Our legal system's failure to seek justice on behalf of these women illuminates the bitter anti-progressive tang of the Right. Last year, Governor Scott Walker repealed the 2009 Equal Pay Enforcement Act in Wisconsin, which allowed victims of discrimination to plead their cases in state courts, which is less costly and more accessible than filing a federal case. Although President Obama signed into law the Lilly Ledbetter Fair Pay Act, Mitt Romney unsurprisingly remains troublingly noncommittal on the issue. And in a departure from latent hostility to full-blown threats, GOP Spokesperson Jay Townsend takes a cue from the Taliban by recently posting on Facebook, "Let's hurl some acid at those female democratic Senators," presumably in an attempt to rouse his representative's followers. Alarming, to say the least.
The all-girls school, which I attended for most of my education, infused in us a conviction that we, as bright and talented young women, were no different than boys. We had the world at our fingertips. Now that my education is nearing its end, I face a "real world" that is afire with anti-woman and anti-choice rhetoric. The reticence of Alice and Christy Walker to provide a basic sense of equality within their corporation -- well, one can go so far as to say it is a betrayal. Should I find myself in a workplace so fraught with inequity, where is my legal recourse? Conservative politics are chipping away, one by one, at my civil rights, and succeeding in turning back the clock for women.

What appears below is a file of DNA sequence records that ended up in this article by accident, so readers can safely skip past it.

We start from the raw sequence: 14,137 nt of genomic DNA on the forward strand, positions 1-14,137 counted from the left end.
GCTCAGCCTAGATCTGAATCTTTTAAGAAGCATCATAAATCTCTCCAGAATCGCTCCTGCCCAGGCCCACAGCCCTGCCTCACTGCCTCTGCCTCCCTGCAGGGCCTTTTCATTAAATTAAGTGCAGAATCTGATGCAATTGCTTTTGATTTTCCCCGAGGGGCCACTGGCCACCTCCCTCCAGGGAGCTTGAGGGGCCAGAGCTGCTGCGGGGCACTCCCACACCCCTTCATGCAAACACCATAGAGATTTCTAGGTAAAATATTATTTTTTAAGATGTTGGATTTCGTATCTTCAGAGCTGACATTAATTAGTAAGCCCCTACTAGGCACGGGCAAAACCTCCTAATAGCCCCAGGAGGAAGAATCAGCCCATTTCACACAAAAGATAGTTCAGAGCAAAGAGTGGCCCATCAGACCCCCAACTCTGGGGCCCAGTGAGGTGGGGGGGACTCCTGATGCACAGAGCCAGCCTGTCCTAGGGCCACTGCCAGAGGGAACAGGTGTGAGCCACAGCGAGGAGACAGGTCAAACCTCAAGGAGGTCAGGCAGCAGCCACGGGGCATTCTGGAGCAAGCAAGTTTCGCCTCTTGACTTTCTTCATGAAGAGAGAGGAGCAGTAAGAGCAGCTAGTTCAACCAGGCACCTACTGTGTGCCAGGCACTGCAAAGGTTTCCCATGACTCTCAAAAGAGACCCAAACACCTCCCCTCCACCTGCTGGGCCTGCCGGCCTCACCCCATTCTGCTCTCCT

I am not naïve, nor am I Robin Hood, so I do not expect nor hope to motivate the Walton women to hand out bundles of cash to their blue-vested employees. But I do believe that, as a woman, it is my duty to fight for each person's right to employment and fair wages. Gender discrimination has long since remained the political terrain of the feminist movement -- simply, a woman's issue. But prejudice of this sort and its terrible personal and economic consequences affect not only the female employee, but also middle class families whose financial stability rests on a dual-income.
The future is uncertain. Senate convenes today, June 4, at 2:00 p.m. to vote on the Paycheck Fairness Act, an extension of the Equal Pay Act, which will protect victims of discrimination while applying more forceful penalties to violators. Even though the House of Representatives have voted on and passed the act twice, the lack of Republican sponsors threatens to allow the War on Women to play itself out. "The fact that women should be paid equally for equal work," says a representative from the AAUW, "is not a partisan issue. We are hopeful that the Senate will do the right thing."
I am calling upon Alice and Christy Walton to listen to the rising tide of female voices that demand justice in the workplace, to hold their company and themselves to a higher standard. But more importantly, I am calling on people to situate all types of gender discrimination within the matrix of civil rights. We need women, and we need men, Democrats and Republicans, to bear witness to a historical shift, to work together to make this reasonable change, for everyone.
To discuss the Senate's vote and the wage gap, go to #EqualPay.